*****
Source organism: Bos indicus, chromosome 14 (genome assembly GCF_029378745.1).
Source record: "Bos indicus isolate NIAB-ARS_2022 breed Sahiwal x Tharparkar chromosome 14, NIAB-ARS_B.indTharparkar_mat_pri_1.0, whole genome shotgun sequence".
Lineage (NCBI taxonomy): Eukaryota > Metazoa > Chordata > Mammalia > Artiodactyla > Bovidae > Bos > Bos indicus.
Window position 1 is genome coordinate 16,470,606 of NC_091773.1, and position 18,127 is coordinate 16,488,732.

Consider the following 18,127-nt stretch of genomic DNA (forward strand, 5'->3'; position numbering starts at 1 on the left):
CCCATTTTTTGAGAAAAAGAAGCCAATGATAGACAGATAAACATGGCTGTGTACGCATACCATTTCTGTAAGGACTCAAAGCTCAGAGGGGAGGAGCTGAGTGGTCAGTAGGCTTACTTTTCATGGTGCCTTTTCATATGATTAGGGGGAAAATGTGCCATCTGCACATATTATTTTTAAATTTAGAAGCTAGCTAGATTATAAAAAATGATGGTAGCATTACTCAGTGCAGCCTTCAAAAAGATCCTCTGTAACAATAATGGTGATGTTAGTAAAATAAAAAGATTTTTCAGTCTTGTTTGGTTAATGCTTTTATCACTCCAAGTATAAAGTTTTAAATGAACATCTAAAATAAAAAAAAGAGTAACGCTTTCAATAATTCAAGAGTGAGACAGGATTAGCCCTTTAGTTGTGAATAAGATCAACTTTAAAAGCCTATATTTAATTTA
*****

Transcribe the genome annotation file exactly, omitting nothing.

Source organism: Bos indicus, chromosome 14 (genome assembly GCF_029378745.1).
Source record: "Bos indicus isolate NIAB-ARS_2022 breed Sahiwal x Tharparkar chromosome 14, NIAB-ARS_B.indTharparkar_mat_pri_1.0, whole genome shotgun sequence".
Lineage (NCBI taxonomy): Eukaryota > Metazoa > Chordata > Mammalia > Artiodactyla > Bovidae > Bos > Bos indicus.
Window position 1 is genome coordinate 16,470,606 of NC_091773.1, and position 18,127 is coordinate 16,488,732.

Consider the following 18,127-nt stretch of genomic DNA (forward strand, 5'->3'; position numbering starts at 1 on the left):
CCCATTTTTTGAGAAAAAGAAGCCAATGATAGACAGATAAACATGGCTGTGTACGCATACCATTTCTGTAAGGACTCAAAGCTCAGAGGGGAGGAGCTGAGTGGTCAGTAGGCTTACTTTTCATGGTGCCTTTTCATATGATTAGGGGGAAAATGTGCCATCTGCACATATTATTTTTAAATTTAGAAGCTAGCTAGATTATAAAAAATGATGGTAGCATTACTCAGTGCAGCCTTCAAAAAGATCCTCTGTAACAATAATGGTGATGTTAGTAAAATAAAAAGATTTTTCAGTCTTGTTTGGTTAATGCTTTTATCACTCCAAGTATAAAGTTTTAAATGAACATCTAAAATAAAAAAAAGAGTAACGCTTTCAATAATTCAAGAGTGAGACAGGATTAGCCCTTTAGTTGTGAATAAGATCAACTTTAAAAGCCTATATTTAATTTA